The South African singer was known as the "Queen of African Pop." Not only was she an unforgettable performer, she was also an anti-apartheid spokesperson who used her music and one-of-a-kind personality to lash out against an unjust system.

Quote: "I'm not going to start justifying my character. The way I am is the way I am, so take me as I am. If I want to do anything, anywhere with anybody, that's what I want to do and that's nobodies business."

 

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Burna Boy, Angelique Kidjo, Trevor Noah & More Earn 2020 Grammy Nominations

Wizkid, Shatta Wale and more were nominated for their work on Beyoncé's 'Lion King: The Gift' while Mr Eazi earned a nod for his contribution to Bad Bunny and J Balvin's 'Oasis.'

The 2020 Grammy nominations have just been announced, and it looks to be a standout year for African artist.

Burna Boy has earned his first-ever nomination in the (albeit dubious) 'Best World Music' category for his celebrated album African Giant. Speaking with Grammy.com about the vision for the album back in August, the artist said: My vision is just to...shine a light on a place and on people and a situation and everything that there hasn't been a light on for a long time."

In that same category is three-time Grammy winner Angelique Kidjo for her album Celia, which pays homage to the late Afro-Cuban legend Celia Cruz. Burna and Kidjo worked together on the track "Different" from African Giant.

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Image via Wikimedia

Google Honors Nigerian Feminist Icon, Funmilayo Ransome-Kuti, With Doodle

Today would have been the Nigerian trailblazer's 119th birthday.

Pay your Google Doodle extra attention today. It is honoring Funmilayo Ransome-Kuti, an activist, teacher and politician, on her birthday. She would have been 119 today. Ransome-Kuti became a prominent Nigerian icon as she fought for women's rights, including women's right to vote, and was constantly breaking barriers—including being the first woman in Nigeria to drive a car and ride a motorcycle. Her work earned her two beloved monikers: "The Lioness of Lisabi" and "The Mother of Africa." If that wasn't enough, she's also Fela Kuti's mom.

The doodle, illustrated by Nigerian-Italian artist Diana Ejaita, blends Ransome-Kuti's accomplishments into Google's logo and show her actions reflected in women who bear her likeness. The artist is known for using stark blacks and soft colors to show the "strength of femininity," perfect in a portrait of Ransome-Kuti. If you can't view the doodle automatically, that is because it will only show up for searches in Nigeria. But, don't worry, check it out via Google Doodle's twitter post below.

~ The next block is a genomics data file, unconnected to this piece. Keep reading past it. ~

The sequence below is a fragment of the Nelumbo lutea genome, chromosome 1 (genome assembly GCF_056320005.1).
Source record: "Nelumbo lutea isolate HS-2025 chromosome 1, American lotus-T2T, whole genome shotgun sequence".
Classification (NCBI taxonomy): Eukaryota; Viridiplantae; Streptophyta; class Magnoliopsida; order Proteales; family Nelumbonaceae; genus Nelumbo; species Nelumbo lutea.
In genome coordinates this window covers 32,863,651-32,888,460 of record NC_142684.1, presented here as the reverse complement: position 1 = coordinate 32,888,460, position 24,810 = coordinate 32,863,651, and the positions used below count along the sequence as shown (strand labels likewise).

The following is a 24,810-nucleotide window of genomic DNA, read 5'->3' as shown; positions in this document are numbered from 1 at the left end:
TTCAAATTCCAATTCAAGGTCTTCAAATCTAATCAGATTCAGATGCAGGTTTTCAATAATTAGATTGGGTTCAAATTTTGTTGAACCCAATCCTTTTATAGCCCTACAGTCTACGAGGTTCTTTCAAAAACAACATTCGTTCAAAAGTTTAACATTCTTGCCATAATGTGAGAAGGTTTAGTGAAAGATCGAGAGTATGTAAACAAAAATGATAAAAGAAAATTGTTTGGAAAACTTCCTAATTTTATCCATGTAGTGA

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GuiltyBeatz, Kwesi Arthur & Mr Eazi's "Pilolo" visualizer video (Youtube).

The 20 Best Ghanaian Songs of 2019

Featuring Pappy Kojo, Sarkodie, Amaarae, Kwesi Arthur, Shatta Wale, Efya GuiltyBeatz, Joey B, R2Bees and many more.

2019 was definitely an exciting year for Ghanaian music.

Right from the top of the year, we saw both new and established make their mark with songs that would soundtrack the nation's airwaves, functions, and nights for months to come. In 2019 we got to experience an E.L comeback, Shatta Wale and Beyoncé on the same song, numerous solid Ghana-Naija collaborations, and bop after bop by old and new artists alike.

We also saw the rise of brand new artists, starting from the likes of J.Derobie's wave making debut in January, to Kofi Mole's widespread trap anthem, to Fameye's declaration of brokeness, to the promising future superstar Sam Opoku. As far as projects go, 2019 was a good year for that in the Ghana music space as well. We were blessed with an EP from Sarkodie, an album by the superstar duo R2Bees, talented singer King Promise's debut album, Ko-Jo Cue's stellar debut, and M.anifest's 7-track feel-good EP, among several others.

Ghanaian music has been stepping its game up lately, and there's only one way to go from here. Below, we give you the rundown on the Ghanaian songs that stole ears and hearts and set the pace for the country's sound this year.

Check out the list below. Listen in no particular order.—Nnamdi Okirike

Follow our GHANA WAVE playlist on Spotify here and Apple Music here.

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(Photo by Matt Winkelmeyer/Getty Images for AFI)

Cynthia Erivo Earns Golden Globe Nomination for 'Harriet'

Check out the full list of 2020 nominees (and the snubs).

Award-winning actress, Cynthia Erivo has earned a Golden Globe nomination for her portrayal of abolitionist leader Harriet Tubman in Harriet. She's earned a nomination for Best Original Song for 'Stand Up."

She's nominated in the "Best Performance by an Actress In a Motion Picture—Drama" alongside Charlize Theron, Scarlett Johansson, Renée Zellwegger and Saoirse Ronan.